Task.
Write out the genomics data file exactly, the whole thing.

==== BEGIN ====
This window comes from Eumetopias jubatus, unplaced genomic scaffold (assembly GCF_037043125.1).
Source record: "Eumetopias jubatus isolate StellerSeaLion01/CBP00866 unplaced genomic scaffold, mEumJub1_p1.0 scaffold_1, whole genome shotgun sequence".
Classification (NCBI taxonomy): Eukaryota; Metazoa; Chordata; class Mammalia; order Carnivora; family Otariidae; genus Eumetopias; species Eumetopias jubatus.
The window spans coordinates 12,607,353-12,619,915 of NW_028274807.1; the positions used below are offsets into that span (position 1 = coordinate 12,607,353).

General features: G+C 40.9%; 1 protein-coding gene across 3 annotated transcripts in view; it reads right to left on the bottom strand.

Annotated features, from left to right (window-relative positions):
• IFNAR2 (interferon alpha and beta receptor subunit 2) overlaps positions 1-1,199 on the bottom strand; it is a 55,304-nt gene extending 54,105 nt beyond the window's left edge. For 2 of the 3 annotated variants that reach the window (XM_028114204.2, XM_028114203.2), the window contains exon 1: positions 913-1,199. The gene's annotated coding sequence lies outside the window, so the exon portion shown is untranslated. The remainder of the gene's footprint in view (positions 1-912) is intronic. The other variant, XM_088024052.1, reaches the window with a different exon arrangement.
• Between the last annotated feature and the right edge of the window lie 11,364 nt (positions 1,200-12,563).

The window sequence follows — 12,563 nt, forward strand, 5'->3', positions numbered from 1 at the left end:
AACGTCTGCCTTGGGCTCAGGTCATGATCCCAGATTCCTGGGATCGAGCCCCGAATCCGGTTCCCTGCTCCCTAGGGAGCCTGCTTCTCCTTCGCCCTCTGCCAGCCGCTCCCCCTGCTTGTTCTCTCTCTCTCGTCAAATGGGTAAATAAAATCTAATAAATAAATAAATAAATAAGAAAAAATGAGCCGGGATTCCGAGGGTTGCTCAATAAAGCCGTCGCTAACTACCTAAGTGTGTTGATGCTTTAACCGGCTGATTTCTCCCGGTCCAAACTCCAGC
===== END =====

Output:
This window comes from Eumetopias jubatus, unplaced genomic scaffold (assembly GCF_037043125.1).
Source record: "Eumetopias jubatus isolate StellerSeaLion01/CBP00866 unplaced genomic scaffold, mEumJub1_p1.0 scaffold_1, whole genome shotgun sequence".
Classification (NCBI taxonomy): Eukaryota; Metazoa; Chordata; class Mammalia; order Carnivora; family Otariidae; genus Eumetopias; species Eumetopias jubatus.
The window spans coordinates 12,607,353-12,619,915 of NW_028274807.1; the positions used below are offsets into that span (position 1 = coordinate 12,607,353).

General features: G+C 40.9%; 1 protein-coding gene across 3 annotated transcripts in view; it reads right to left on the bottom strand.

Annotated features, from left to right (window-relative positions):
• IFNAR2 (interferon alpha and beta receptor subunit 2) overlaps positions 1-1,199 on the bottom strand; it is a 55,304-nt gene extending 54,105 nt beyond the window's left edge. For 2 of the 3 annotated variants that reach the window (XM_028114204.2, XM_028114203.2), the window contains exon 1: positions 913-1,199. The gene's annotated coding sequence lies outside the window, so the exon portion shown is untranslated. The remainder of the gene's footprint in view (positions 1-912) is intronic. The other variant, XM_088024052.1, reaches the window with a different exon arrangement.
• Between the last annotated feature and the right edge of the window lie 11,364 nt (positions 1,200-12,563).

The window sequence follows — 12,563 nt, forward strand, 5'->3', positions numbered from 1 at the left end:
AACGTCTGCCTTGGGCTCAGGTCATGATCCCAGATTCCTGGGATCGAGCCCCGAATCCGGTTCCCTGCTCCCTAGGGAGCCTGCTTCTCCTTCGCCCTCTGCCAGCCGCTCCCCCTGCTTGTTCTCTCTCTCTCGTCAAATGGGTAAATAAAATCTAATAAATAAATAAATAAATAAGAAAAAATGAGCCGGGATTCCGAGGGTTGCTCAATAAAGCCGTCGCTAACTACCTAAGTGTGTTGATGCTTTAACCGGCTGATTTCTCCCGGTCCAAACTCCAGC